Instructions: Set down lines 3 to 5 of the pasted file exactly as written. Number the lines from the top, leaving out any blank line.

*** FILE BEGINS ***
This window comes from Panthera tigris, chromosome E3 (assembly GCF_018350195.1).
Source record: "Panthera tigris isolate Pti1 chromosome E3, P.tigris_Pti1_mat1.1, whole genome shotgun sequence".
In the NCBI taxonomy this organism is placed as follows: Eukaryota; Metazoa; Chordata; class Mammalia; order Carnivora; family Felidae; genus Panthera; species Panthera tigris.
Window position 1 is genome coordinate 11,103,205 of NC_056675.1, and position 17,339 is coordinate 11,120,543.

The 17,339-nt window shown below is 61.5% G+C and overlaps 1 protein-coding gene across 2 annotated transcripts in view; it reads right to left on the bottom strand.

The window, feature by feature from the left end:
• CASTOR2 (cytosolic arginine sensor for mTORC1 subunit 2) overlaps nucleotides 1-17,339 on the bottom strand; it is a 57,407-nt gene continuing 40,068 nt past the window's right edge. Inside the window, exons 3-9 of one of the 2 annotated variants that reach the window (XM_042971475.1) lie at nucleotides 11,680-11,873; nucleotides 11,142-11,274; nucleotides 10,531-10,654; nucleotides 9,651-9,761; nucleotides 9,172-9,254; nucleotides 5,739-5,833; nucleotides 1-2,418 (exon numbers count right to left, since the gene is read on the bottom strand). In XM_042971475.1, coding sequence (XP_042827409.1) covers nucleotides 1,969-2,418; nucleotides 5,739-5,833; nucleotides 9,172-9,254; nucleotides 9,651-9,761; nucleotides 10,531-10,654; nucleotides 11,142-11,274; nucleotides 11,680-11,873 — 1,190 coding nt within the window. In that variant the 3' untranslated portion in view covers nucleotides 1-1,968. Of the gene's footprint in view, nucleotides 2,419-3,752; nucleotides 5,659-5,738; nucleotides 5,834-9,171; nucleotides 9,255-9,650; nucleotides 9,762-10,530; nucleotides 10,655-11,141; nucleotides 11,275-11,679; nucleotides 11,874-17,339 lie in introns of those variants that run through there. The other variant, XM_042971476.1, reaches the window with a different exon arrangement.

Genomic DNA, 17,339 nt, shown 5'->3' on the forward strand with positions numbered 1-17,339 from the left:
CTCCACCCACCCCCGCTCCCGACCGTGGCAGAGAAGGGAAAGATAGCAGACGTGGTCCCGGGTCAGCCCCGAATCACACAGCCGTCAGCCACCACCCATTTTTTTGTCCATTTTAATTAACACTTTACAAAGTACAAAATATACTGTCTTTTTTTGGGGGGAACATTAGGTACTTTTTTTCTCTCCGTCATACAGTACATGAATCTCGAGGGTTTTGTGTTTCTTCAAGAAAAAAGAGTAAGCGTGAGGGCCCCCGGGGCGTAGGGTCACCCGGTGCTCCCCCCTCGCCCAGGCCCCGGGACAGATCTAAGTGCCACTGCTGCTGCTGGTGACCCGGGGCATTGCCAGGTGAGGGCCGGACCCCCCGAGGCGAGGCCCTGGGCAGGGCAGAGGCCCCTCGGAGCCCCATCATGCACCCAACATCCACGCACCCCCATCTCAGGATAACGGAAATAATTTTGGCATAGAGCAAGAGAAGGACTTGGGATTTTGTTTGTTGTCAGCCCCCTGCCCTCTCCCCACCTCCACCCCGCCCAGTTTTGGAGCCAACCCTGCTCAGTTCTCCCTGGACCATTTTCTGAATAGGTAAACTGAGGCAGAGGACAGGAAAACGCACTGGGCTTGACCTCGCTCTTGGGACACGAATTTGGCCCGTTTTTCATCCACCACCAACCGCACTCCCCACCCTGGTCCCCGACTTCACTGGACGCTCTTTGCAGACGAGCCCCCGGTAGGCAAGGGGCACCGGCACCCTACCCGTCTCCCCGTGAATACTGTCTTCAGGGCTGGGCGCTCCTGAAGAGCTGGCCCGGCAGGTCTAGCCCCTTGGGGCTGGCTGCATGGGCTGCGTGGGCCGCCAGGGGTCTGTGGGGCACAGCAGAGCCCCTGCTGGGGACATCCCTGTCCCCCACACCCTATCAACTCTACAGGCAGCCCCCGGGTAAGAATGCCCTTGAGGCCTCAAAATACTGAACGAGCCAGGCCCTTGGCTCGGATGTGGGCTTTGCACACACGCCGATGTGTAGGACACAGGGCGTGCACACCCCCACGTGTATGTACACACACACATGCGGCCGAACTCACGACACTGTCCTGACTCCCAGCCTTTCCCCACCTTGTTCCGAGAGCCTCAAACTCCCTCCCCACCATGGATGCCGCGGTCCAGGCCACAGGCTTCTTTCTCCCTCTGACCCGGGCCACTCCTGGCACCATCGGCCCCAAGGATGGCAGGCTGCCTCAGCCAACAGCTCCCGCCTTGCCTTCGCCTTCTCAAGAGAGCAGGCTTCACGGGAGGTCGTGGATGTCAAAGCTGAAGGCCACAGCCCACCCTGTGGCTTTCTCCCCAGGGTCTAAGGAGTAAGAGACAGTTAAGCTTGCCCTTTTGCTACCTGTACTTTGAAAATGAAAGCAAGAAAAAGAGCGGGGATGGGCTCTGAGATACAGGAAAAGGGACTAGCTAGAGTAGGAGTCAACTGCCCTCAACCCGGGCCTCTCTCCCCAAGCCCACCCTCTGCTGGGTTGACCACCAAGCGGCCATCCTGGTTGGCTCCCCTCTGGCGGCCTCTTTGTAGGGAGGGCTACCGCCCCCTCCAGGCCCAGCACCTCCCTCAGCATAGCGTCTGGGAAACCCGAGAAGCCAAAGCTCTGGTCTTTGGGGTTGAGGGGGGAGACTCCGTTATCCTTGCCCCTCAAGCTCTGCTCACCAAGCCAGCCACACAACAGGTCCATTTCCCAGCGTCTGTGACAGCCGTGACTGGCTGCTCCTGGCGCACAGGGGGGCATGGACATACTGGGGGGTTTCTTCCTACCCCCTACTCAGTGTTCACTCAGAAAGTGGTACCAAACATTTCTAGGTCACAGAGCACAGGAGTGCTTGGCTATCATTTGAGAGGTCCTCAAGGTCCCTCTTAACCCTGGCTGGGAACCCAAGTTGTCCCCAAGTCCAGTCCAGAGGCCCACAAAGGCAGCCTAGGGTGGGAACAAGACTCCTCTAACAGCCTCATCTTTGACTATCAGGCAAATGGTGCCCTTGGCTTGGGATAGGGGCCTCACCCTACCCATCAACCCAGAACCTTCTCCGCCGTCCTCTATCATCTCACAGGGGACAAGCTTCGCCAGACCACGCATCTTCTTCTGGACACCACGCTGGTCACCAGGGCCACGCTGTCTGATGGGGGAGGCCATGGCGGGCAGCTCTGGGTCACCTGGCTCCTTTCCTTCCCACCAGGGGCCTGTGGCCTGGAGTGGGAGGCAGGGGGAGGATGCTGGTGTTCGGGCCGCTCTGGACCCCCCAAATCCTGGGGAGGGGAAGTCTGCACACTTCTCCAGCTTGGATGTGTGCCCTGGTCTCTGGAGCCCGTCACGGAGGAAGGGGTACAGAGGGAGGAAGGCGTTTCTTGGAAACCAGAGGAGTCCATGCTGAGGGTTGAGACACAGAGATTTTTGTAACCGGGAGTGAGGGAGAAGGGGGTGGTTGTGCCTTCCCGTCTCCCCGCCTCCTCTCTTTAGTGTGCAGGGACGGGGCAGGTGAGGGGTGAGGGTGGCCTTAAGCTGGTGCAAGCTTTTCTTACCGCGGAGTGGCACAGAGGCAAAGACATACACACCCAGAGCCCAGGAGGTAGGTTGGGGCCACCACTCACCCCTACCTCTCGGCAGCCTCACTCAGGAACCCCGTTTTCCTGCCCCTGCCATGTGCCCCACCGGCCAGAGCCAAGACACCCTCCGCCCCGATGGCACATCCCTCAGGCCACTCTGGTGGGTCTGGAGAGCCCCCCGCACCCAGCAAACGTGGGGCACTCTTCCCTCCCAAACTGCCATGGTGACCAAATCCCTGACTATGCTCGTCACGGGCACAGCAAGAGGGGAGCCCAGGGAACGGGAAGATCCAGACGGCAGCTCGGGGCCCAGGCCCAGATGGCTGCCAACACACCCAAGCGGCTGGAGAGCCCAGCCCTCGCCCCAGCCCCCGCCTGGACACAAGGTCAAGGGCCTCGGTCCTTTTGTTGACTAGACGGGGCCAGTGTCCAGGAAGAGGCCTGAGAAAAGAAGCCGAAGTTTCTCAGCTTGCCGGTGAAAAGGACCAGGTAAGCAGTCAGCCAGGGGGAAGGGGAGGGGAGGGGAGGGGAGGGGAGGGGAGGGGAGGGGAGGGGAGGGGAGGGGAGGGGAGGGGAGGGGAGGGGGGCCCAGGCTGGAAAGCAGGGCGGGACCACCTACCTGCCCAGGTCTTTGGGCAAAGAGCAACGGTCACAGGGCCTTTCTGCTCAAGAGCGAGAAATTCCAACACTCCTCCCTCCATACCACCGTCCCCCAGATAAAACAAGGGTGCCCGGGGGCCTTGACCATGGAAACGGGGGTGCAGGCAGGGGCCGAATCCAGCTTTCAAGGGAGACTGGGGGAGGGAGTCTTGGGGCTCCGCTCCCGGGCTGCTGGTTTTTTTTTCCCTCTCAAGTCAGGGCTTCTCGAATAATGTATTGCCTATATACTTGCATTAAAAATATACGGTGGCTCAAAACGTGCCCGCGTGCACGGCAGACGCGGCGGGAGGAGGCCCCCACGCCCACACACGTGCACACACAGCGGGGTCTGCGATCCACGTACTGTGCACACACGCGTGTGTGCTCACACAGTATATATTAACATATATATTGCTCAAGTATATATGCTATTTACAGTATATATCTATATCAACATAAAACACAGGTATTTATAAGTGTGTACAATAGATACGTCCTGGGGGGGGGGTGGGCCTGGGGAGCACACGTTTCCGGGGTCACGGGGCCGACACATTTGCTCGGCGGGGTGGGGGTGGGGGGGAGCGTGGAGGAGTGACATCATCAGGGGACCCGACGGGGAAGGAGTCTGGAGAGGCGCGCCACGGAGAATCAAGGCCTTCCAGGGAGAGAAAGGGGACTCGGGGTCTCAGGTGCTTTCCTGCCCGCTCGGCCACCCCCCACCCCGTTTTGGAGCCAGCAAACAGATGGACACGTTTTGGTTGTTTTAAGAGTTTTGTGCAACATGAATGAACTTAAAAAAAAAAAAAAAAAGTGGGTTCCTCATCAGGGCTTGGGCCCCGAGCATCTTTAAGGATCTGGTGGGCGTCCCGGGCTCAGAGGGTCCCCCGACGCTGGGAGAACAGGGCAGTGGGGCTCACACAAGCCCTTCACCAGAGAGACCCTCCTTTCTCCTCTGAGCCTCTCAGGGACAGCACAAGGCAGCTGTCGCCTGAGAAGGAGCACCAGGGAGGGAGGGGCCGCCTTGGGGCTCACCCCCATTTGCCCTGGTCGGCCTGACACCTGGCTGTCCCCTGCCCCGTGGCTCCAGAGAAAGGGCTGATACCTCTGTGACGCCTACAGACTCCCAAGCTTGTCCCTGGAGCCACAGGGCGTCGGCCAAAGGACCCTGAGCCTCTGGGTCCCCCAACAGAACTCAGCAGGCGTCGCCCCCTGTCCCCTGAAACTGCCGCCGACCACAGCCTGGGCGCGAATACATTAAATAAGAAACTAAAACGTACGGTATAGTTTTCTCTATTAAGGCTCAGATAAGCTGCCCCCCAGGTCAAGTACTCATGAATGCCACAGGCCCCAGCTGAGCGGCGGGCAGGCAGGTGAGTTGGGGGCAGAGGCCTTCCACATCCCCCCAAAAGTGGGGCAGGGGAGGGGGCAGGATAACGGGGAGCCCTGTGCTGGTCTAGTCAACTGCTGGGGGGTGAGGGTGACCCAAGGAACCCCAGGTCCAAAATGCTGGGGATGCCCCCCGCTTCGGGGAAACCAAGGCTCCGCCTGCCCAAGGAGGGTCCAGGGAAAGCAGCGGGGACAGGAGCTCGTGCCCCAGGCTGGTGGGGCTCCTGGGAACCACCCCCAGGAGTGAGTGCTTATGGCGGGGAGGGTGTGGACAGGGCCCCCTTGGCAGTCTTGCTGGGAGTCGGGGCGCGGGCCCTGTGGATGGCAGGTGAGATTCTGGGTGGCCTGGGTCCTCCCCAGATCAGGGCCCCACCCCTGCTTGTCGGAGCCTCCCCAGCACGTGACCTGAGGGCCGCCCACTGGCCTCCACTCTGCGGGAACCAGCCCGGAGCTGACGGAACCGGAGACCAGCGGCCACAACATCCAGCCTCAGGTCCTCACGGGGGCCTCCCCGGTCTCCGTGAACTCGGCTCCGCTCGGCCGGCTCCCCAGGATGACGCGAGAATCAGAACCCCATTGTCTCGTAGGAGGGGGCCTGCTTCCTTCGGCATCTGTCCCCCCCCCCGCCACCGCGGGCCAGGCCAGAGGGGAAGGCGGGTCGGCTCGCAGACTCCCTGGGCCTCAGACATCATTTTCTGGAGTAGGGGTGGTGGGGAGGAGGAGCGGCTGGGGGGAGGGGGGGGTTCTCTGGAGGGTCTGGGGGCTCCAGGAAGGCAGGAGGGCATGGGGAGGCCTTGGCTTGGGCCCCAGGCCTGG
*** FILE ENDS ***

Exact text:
In the NCBI taxonomy this organism is placed as follows: Eukaryota; Metazoa; Chordata; class Mammalia; order Carnivora; family Felidae; genus Panthera; species Panthera tigris.
Window position 1 is genome coordinate 11,103,205 of NC_056675.1, and position 17,339 is coordinate 11,120,543.

The 17,339-nt window shown below is 61.5% G+C and overlaps 1 protein-coding gene across 2 annotated transcripts in view; it reads right to left on the bottom strand.